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Downturn hits United Way
Campaign may not reach its goal of $600,000
Sue Brannon, right, and Dot Simmons put together a package at the Statesboro Food Bank last month.The Food Bank is a United Way agency.
    There are many victims of a souring economy, but few feel it as swiftly or perhaps as harshly as those that depend upon the charity of others. Economic indicators point to unemployment rates, inflation and deflation, as well as interest rates, but these indicators do not reflect the impact that is felt by the charities that many count on for their survival.
     One of the most prominent charities in Bulloch County and around the country is the United Way whose mission is to facilitate people helping other people achieve basic human needs. The Bulloch County United Way provides significant funding to 19 local nonprofit organizations/agencies, and its CEO Bob Olliff is anticipating a marked decrease in donations in 2009.
    "The bulk of our donations come through employee donations via payroll deduction in which employees pledge a certain amount every pay period," Olliff said. "We are clearly running behind what we had hoped for this year."
    Olliff said that this year's pledge campaign will be completed by year's end, so he isn't sure what the final total will be, but he does anticipate a decrease that could be as much as 20 percent or more below 2008 contribution levels.
    "Who is to say what the final number will be, but we are behind in our campaign goal and given what is going on throughout the economy, we have to be realistic and anticipate a reduction in donations for next year."
    Olliff said last year the Bulloch County United Way raised over $600,000 in support of local charities. He is expecting a far lesser amount this year.
    "The reality is we might be looking at $480,000 to $500,000 at best," he said. "That is a significant decrease, and I am afraid that we are not going to be able to pass on as much as we have in the recent past to those local agencies that we support. These agencies provide meaningful and substantial services, and it is going to be very tough to reduce their funding when I know firsthand the very good job that they do."
    One of those agencies that may be facing a reduction in funding is Med Connection. Med Connection is instrumental in helping those who cannot afford their prescriptions, or those who may need help understanding Medicare.
    Med Connection director Sheri Hendrix said her agency relies on the donations of the United Way.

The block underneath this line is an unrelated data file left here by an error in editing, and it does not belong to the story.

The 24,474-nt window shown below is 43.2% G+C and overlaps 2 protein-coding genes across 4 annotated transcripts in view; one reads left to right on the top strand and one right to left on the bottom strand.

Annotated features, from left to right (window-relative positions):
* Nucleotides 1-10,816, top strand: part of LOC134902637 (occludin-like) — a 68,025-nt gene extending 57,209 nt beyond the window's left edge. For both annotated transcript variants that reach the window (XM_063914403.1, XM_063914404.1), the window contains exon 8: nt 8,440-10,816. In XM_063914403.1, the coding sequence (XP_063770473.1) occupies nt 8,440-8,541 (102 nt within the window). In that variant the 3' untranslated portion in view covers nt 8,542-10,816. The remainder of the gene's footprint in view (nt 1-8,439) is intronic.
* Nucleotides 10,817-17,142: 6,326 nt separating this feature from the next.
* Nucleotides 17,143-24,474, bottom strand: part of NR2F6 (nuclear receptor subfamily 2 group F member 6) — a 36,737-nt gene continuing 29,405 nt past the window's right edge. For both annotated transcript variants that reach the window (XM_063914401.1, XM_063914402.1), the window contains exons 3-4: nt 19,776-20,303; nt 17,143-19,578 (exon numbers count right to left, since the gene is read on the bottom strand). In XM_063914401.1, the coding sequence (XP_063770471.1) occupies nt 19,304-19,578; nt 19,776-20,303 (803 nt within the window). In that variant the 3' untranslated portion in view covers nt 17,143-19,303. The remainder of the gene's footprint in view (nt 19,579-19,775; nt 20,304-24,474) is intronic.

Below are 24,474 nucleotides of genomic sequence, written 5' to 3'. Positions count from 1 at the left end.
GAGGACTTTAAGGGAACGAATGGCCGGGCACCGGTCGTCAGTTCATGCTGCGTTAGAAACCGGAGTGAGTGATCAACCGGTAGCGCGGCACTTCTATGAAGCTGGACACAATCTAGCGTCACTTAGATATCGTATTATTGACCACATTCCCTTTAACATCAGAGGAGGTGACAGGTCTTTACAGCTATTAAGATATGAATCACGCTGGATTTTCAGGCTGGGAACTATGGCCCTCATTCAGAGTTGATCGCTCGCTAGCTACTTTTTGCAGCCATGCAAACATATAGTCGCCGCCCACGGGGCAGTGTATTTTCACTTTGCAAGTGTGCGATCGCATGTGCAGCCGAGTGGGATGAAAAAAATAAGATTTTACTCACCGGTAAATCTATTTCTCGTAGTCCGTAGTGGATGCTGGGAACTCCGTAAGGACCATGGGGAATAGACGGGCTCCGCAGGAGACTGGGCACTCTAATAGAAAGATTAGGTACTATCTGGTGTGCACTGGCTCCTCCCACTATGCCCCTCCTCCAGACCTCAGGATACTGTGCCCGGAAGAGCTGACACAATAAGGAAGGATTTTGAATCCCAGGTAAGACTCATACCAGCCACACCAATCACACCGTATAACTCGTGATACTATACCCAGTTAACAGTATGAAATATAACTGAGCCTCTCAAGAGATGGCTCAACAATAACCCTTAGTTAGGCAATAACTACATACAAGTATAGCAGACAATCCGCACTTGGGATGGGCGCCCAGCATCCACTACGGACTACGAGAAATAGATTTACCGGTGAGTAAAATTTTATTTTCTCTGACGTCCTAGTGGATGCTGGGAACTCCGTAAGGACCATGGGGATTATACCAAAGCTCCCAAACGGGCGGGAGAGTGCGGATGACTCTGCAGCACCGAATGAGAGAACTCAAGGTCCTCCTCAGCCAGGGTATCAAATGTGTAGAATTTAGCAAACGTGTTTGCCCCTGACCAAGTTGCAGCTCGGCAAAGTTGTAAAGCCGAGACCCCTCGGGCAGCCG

"We apply for grants from various nonprofits like our local United Way, Rotary Club, Kiwanis, and the Hospital Authority," Hendrix said. "We depend on those organizations, and they have been very helpful. It appears that we may face a reduction in our funding, and that is disappointing as the number of people seeking our services is increasing every day."
    Hendrix said she is seeing many more clients that have lost jobs or insurance coverage who need help with securing medication for themselves or family members.
    "It hasn't been until recently that we have had unemployed folks coming to us," Hendrix said. "That hasn't been our demographic. Traditionally, we would see people who couldn't afford their medication, because they are on a fixed income. Now we are seeing unemployed people, and they are very concerned, and really just don't know what to do."
    Hendrix said her agency also receives support from a number of local physicians who donate to the organization, but the demand for her agency's services is increasing in a time of decreasing resources.
    One nonprofit that appears to be holding its own for the time being is Goodwill. President and CEO of Goodwill Industries of the Coastal Empire William Oakley said for now things are status quo.
    "Our donations consist of goods that we can sell to other people," Oakley said. "People continue to be very generous, so we are holding our own as far as donations are concerned. However, as with everyone else, we have no idea what the next few months will bring."
    Oakley said he isn't as worried about donations coming in as he is about those that Goodwill trains.
    "Our job is to provide education, training, and career services for people with disadvantages, such as welfare dependency, homelessness, and lack of education or work experience, as well as those with physical, mental and emotional disabilities," Oakley said. "Once we train people, we want to be able to place them in a job in the community."
    "The economy is making that more and more difficult," he said. "With so much unemployment, it is becoming more difficult for everyone to secure employment. So far the opportunities for our trainees remain present, but I really don't know, and frankly, am very concerned about what the future holds."

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